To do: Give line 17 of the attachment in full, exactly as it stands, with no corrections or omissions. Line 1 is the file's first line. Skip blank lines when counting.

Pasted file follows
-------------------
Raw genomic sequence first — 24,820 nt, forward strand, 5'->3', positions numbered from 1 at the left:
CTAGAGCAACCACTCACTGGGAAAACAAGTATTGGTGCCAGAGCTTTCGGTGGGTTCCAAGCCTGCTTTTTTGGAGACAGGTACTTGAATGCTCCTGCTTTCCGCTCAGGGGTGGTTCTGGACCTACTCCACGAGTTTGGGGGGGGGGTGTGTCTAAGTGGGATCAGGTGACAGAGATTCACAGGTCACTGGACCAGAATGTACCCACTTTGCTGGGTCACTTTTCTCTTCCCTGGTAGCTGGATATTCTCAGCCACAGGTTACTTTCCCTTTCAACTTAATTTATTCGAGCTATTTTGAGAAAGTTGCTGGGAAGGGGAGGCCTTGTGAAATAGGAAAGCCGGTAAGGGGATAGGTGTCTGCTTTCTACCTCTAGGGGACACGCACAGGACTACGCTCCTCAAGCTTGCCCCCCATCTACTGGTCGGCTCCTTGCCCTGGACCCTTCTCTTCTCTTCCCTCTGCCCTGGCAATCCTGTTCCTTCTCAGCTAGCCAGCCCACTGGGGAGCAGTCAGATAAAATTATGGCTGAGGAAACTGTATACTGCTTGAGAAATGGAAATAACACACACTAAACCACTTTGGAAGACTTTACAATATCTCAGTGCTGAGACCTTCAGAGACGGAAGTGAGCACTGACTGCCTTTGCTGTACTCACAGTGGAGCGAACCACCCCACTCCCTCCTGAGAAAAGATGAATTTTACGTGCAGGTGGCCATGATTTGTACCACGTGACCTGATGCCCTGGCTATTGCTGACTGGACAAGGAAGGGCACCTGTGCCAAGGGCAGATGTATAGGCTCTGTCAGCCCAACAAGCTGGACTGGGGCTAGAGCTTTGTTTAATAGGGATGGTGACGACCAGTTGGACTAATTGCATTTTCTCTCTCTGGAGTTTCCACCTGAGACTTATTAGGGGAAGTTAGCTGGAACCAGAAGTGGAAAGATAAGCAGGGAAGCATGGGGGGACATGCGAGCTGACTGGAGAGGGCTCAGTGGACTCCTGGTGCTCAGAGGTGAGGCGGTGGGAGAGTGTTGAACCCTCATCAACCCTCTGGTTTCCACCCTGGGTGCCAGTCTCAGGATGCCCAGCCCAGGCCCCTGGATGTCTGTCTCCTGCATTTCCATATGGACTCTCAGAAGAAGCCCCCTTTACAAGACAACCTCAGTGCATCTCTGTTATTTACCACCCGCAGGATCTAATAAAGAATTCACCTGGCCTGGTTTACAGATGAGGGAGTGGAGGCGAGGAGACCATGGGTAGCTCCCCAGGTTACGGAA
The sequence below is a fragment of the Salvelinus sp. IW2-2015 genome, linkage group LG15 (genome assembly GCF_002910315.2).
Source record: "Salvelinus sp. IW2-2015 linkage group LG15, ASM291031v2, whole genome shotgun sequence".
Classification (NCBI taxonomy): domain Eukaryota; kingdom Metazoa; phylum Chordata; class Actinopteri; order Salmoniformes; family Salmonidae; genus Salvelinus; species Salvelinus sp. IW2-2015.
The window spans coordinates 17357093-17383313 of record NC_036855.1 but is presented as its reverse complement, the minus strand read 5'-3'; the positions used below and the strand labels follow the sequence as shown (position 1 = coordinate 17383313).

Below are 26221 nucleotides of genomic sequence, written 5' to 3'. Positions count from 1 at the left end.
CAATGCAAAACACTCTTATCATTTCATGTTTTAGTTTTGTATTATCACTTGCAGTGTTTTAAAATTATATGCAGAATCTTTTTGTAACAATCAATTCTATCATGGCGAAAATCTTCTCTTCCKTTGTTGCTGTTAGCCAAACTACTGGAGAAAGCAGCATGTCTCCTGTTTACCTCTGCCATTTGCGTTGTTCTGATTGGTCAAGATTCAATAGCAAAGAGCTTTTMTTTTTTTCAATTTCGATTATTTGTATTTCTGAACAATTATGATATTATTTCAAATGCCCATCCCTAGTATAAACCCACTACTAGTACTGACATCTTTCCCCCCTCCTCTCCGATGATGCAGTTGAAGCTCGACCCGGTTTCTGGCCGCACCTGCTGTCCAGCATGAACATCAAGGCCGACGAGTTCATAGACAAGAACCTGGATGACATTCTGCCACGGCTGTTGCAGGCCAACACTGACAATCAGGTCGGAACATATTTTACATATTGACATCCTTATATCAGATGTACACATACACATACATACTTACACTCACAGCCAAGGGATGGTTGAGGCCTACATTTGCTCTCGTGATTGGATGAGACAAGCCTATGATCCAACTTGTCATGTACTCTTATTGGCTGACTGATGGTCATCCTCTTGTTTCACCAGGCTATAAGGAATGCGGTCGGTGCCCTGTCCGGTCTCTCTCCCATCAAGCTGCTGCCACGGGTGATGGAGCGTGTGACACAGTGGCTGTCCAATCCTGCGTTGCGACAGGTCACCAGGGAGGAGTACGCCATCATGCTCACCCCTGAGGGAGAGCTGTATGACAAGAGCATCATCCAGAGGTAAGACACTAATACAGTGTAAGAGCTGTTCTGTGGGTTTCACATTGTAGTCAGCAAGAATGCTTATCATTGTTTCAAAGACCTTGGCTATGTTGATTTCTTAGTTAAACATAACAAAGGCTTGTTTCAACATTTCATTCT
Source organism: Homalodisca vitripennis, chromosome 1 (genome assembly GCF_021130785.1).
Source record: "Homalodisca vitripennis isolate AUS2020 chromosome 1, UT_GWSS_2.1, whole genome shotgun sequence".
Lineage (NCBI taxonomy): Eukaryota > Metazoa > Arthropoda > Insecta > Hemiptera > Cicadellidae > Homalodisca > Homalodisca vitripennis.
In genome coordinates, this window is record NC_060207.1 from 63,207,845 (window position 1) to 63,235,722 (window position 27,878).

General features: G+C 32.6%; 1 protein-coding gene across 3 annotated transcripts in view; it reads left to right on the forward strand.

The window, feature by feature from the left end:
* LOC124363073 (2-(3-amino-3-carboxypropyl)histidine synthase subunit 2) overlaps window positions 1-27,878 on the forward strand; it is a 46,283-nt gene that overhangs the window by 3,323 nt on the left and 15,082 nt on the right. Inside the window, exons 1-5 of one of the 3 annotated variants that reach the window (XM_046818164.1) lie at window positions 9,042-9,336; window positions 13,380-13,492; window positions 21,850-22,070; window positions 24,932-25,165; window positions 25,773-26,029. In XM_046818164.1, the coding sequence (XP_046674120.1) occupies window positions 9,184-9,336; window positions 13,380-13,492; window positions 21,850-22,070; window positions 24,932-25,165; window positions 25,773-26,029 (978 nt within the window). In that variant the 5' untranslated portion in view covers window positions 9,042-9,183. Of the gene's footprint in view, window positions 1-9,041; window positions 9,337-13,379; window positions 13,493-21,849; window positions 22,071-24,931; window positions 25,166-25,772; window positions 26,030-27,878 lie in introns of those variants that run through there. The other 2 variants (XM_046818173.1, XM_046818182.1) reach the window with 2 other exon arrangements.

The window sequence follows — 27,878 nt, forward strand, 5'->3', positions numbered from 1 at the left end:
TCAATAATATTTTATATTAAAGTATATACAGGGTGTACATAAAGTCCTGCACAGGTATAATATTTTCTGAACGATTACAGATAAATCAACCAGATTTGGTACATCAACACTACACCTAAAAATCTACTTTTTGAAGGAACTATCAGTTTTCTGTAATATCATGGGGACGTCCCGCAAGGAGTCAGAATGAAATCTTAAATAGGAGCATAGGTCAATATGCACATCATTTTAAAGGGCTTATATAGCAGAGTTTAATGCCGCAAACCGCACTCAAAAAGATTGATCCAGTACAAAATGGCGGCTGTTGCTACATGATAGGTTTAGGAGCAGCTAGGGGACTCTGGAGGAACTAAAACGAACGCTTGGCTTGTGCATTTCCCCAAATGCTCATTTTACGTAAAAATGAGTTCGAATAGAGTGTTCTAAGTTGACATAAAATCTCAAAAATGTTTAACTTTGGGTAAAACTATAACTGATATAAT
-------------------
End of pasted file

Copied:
TCAATAATATTTTATATTAAAGTATATACAGGGTGTACATAAAGTCCTGCACAGGTATAATATTTTCTGAACGATTACAGATAAATCAACCAGATTTGGTACATCAACACTACACCTAAAAATCTACTTTTTGAAGGAACTATCAGTTTTCTGTAATATCATGGGGACGTCCCGCAAGGAGTCAGAATGAAATCTTAAATAGGAGCATAGGTCAATATGCACATCATTTTAAAGGGCTTATATAGCAGAGTTTAATGCCGCAAACCGCACTCAAAAAGATTGATCCAGTACAAAATGGCGGCTGTTGCTACATGATAGGTTTAGGAGCAGCTAGGGGACTCTGGAGGAACTAAAACGAACGCTTGGCTTGTGCATTTCCCCAAATGCTCATTTTACGTAAAAATGAGTTCGAATAGAGTGTTCTAAGTTGACATAAAATCTCAAAAATGTTTAACTTTGGGTAAAACTATAACTGATATAAT